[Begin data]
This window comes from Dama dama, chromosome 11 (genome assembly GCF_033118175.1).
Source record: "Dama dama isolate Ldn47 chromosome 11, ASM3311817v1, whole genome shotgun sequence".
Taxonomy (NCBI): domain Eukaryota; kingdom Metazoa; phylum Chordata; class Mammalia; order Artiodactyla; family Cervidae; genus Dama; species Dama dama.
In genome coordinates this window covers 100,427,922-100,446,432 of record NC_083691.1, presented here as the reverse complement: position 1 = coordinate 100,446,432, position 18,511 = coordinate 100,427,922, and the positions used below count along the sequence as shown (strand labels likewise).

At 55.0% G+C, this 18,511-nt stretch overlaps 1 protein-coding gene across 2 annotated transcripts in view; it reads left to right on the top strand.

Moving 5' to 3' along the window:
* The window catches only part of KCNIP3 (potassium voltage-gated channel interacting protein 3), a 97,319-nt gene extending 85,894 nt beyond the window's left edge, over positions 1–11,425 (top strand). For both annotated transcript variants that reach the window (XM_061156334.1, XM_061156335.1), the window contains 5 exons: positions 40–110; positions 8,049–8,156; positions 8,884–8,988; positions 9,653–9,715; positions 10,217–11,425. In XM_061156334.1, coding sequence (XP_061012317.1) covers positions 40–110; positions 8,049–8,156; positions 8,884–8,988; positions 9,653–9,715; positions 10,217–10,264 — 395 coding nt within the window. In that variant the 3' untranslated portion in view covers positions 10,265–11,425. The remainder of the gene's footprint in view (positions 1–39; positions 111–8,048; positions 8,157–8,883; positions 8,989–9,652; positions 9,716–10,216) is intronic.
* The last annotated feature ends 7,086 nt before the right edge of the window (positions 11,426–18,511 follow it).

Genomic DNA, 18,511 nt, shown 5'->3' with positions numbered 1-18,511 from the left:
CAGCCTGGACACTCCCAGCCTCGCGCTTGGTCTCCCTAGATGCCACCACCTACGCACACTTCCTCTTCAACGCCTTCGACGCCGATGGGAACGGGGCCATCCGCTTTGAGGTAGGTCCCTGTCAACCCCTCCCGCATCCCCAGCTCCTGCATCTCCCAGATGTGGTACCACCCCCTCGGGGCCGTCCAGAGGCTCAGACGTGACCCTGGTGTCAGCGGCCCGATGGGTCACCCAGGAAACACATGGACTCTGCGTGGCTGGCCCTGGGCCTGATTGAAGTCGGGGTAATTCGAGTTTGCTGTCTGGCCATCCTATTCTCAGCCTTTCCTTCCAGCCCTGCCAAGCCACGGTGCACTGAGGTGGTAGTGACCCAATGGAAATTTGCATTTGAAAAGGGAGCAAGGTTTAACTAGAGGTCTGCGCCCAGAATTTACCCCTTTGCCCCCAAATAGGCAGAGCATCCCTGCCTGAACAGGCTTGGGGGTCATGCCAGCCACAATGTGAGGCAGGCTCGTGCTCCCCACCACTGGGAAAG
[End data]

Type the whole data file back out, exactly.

This window comes from Dama dama, chromosome 11 (genome assembly GCF_033118175.1).
Source record: "Dama dama isolate Ldn47 chromosome 11, ASM3311817v1, whole genome shotgun sequence".
Taxonomy (NCBI): domain Eukaryota; kingdom Metazoa; phylum Chordata; class Mammalia; order Artiodactyla; family Cervidae; genus Dama; species Dama dama.
In genome coordinates this window covers 100,427,922-100,446,432 of record NC_083691.1, presented here as the reverse complement: position 1 = coordinate 100,446,432, position 18,511 = coordinate 100,427,922, and the positions used below count along the sequence as shown (strand labels likewise).

At 55.0% G+C, this 18,511-nt stretch overlaps 1 protein-coding gene across 2 annotated transcripts in view; it reads left to right on the top strand.

Moving 5' to 3' along the window:
* The window catches only part of KCNIP3 (potassium voltage-gated channel interacting protein 3), a 97,319-nt gene extending 85,894 nt beyond the window's left edge, over positions 1–11,425 (top strand). For both annotated transcript variants that reach the window (XM_061156334.1, XM_061156335.1), the window contains 5 exons: positions 40–110; positions 8,049–8,156; positions 8,884–8,988; positions 9,653–9,715; positions 10,217–11,425. In XM_061156334.1, coding sequence (XP_061012317.1) covers positions 40–110; positions 8,049–8,156; positions 8,884–8,988; positions 9,653–9,715; positions 10,217–10,264 — 395 coding nt within the window. In that variant the 3' untranslated portion in view covers positions 10,265–11,425. The remainder of the gene's footprint in view (positions 1–39; positions 111–8,048; positions 8,157–8,883; positions 8,989–9,652; positions 9,716–10,216) is intronic.
* The last annotated feature ends 7,086 nt before the right edge of the window (positions 11,426–18,511 follow it).

Genomic DNA, 18,511 nt, shown 5'->3' with positions numbered 1-18,511 from the left:
CAGCCTGGACACTCCCAGCCTCGCGCTTGGTCTCCCTAGATGCCACCACCTACGCACACTTCCTCTTCAACGCCTTCGACGCCGATGGGAACGGGGCCATCCGCTTTGAGGTAGGTCCCTGTCAACCCCTCCCGCATCCCCAGCTCCTGCATCTCCCAGATGTGGTACCACCCCCTCGGGGCCGTCCAGAGGCTCAGACGTGACCCTGGTGTCAGCGGCCCGATGGGTCACCCAGGAAACACATGGACTCTGCGTGGCTGGCCCTGGGCCTGATTGAAGTCGGGGTAATTCGAGTTTGCTGTCTGGCCATCCTATTCTCAGCCTTTCCTTCCAGCCCTGCCAAGCCACGGTGCACTGAGGTGGTAGTGACCCAATGGAAATTTGCATTTGAAAAGGGAGCAAGGTTTAACTAGAGGTCTGCGCCCAGAATTTACCCCTTTGCCCCCAAATAGGCAGAGCATCCCTGCCTGAACAGGCTTGGGGGTCATGCCAGCCACAATGTGAGGCAGGCTCGTGCTCCCCACCACTGGGAAAG